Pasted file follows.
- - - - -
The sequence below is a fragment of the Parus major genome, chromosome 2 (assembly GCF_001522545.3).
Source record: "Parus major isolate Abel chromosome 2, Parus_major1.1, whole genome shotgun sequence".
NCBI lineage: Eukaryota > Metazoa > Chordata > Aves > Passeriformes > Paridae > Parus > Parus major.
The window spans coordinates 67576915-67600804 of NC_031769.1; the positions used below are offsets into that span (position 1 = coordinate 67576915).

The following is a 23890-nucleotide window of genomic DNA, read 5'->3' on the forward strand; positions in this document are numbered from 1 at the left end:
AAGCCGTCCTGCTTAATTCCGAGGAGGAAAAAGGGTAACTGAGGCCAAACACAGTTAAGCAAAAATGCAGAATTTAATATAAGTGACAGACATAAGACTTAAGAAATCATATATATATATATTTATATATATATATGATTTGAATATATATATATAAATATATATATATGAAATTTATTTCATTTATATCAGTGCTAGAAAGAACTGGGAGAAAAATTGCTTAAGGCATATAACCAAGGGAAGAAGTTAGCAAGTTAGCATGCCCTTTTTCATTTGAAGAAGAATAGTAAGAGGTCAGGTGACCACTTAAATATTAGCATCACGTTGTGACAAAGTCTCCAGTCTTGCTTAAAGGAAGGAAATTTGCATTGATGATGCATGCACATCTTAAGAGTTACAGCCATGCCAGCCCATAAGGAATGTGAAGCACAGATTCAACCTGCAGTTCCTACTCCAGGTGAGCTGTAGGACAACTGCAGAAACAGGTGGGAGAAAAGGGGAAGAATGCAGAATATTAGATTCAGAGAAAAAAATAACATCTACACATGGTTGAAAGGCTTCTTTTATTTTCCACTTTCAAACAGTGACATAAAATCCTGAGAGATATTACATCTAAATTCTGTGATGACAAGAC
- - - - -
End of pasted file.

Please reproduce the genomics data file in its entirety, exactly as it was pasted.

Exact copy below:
The sequence below is a fragment of the Parus major genome, chromosome 2 (assembly GCF_001522545.3).
Source record: "Parus major isolate Abel chromosome 2, Parus_major1.1, whole genome shotgun sequence".
NCBI lineage: Eukaryota > Metazoa > Chordata > Aves > Passeriformes > Paridae > Parus > Parus major.
The window spans coordinates 67576915-67600804 of NC_031769.1; the positions used below are offsets into that span (position 1 = coordinate 67576915).

The following is a 23890-nucleotide window of genomic DNA, read 5'->3' on the forward strand; positions in this document are numbered from 1 at the left end:
AAGCCGTCCTGCTTAATTCCGAGGAGGAAAAAGGGTAACTGAGGCCAAACACAGTTAAGCAAAAATGCAGAATTTAATATAAGTGACAGACATAAGACTTAAGAAATCATATATATATATATTTATATATATATATGATTTGAATATATATATATAAATATATATATATGAAATTTATTTCATTTATATCAGTGCTAGAAAGAACTGGGAGAAAAATTGCTTAAGGCATATAACCAAGGGAAGAAGTTAGCAAGTTAGCATGCCCTTTTTCATTTGAAGAAGAATAGTAAGAGGTCAGGTGACCACTTAAATATTAGCATCACGTTGTGACAAAGTCTCCAGTCTTGCTTAAAGGAAGGAAATTTGCATTGATGATGCATGCACATCTTAAGAGTTACAGCCATGCCAGCCCATAAGGAATGTGAAGCACAGATTCAACCTGCAGTTCCTACTCCAGGTGAGCTGTAGGACAACTGCAGAAACAGGTGGGAGAAAAGGGGAAGAATGCAGAATATTAGATTCAGAGAAAAAAATAACATCTACACATGGTTGAAAGGCTTCTTTTATTTTCCACTTTCAAACAGTGACATAAAATCCTGAGAGATATTACATCTAAATTCTGTGATGACAAGAC